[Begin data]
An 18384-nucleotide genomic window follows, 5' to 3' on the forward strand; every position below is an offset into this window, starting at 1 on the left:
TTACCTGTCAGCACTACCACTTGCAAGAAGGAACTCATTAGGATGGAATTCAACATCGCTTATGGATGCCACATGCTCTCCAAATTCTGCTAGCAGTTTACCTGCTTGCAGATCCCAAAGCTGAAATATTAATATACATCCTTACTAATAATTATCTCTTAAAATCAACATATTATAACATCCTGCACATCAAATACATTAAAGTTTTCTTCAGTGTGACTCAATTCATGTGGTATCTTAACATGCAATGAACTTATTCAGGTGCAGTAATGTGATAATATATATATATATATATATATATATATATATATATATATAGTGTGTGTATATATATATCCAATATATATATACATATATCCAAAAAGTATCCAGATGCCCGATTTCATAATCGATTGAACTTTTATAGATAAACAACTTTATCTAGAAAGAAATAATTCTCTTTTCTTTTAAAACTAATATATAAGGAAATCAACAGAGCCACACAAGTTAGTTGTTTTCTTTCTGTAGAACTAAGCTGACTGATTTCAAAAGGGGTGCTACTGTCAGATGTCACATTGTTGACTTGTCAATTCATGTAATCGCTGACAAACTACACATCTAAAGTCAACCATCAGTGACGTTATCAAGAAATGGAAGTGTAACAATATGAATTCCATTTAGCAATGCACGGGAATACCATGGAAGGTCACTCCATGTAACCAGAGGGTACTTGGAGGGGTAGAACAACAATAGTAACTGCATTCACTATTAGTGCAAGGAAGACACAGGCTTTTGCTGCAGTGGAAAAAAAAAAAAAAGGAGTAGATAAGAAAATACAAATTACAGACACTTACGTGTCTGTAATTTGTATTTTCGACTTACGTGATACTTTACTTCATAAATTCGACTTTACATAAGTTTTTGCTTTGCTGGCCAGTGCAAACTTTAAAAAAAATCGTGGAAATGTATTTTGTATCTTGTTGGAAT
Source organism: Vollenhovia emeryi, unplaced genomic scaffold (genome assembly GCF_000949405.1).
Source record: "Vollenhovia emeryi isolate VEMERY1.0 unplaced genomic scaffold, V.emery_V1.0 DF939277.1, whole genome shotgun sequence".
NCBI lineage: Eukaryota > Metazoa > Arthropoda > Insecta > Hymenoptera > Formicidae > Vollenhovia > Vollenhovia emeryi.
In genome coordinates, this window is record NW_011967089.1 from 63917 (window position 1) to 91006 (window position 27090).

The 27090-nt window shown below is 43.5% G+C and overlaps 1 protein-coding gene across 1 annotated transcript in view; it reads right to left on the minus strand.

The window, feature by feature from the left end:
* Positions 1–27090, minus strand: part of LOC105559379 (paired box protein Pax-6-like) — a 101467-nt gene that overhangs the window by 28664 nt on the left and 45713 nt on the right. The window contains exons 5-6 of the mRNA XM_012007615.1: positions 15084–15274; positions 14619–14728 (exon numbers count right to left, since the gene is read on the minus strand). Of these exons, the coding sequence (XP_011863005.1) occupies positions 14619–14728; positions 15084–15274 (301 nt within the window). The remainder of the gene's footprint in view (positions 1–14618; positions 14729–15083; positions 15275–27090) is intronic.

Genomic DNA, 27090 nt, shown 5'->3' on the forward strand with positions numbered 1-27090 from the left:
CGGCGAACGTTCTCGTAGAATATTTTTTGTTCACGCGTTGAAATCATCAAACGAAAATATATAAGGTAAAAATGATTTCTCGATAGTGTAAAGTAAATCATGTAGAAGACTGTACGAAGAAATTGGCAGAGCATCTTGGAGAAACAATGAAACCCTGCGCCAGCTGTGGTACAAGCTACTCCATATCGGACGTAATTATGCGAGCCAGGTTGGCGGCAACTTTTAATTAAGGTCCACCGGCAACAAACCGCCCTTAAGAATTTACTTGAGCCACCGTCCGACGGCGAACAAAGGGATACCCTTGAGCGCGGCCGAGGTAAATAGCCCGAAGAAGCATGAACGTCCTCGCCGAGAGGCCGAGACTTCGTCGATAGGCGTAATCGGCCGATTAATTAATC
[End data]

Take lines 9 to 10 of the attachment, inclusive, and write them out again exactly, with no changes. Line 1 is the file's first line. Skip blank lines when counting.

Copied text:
* Positions 1–27090, minus strand: part of LOC105559379 (paired box protein Pax-6-like) — a 101467-nt gene that overhangs the window by 28664 nt on the left and 45713 nt on the right. The window contains exons 5-6 of the mRNA XM_012007615.1: positions 15084–15274; positions 14619–14728 (exon numbers count right to left, since the gene is read on the minus strand). Of these exons, the coding sequence (XP_011863005.1) occupies positions 14619–14728; positions 15084–15274 (301 nt within the window). The remainder of the gene's footprint in view (positions 1–14618; positions 14729–15083; positions 15275–27090) is intronic.

Genomic DNA, 27090 nt, shown 5'->3' on the forward strand with positions numbered 1-27090 from the left: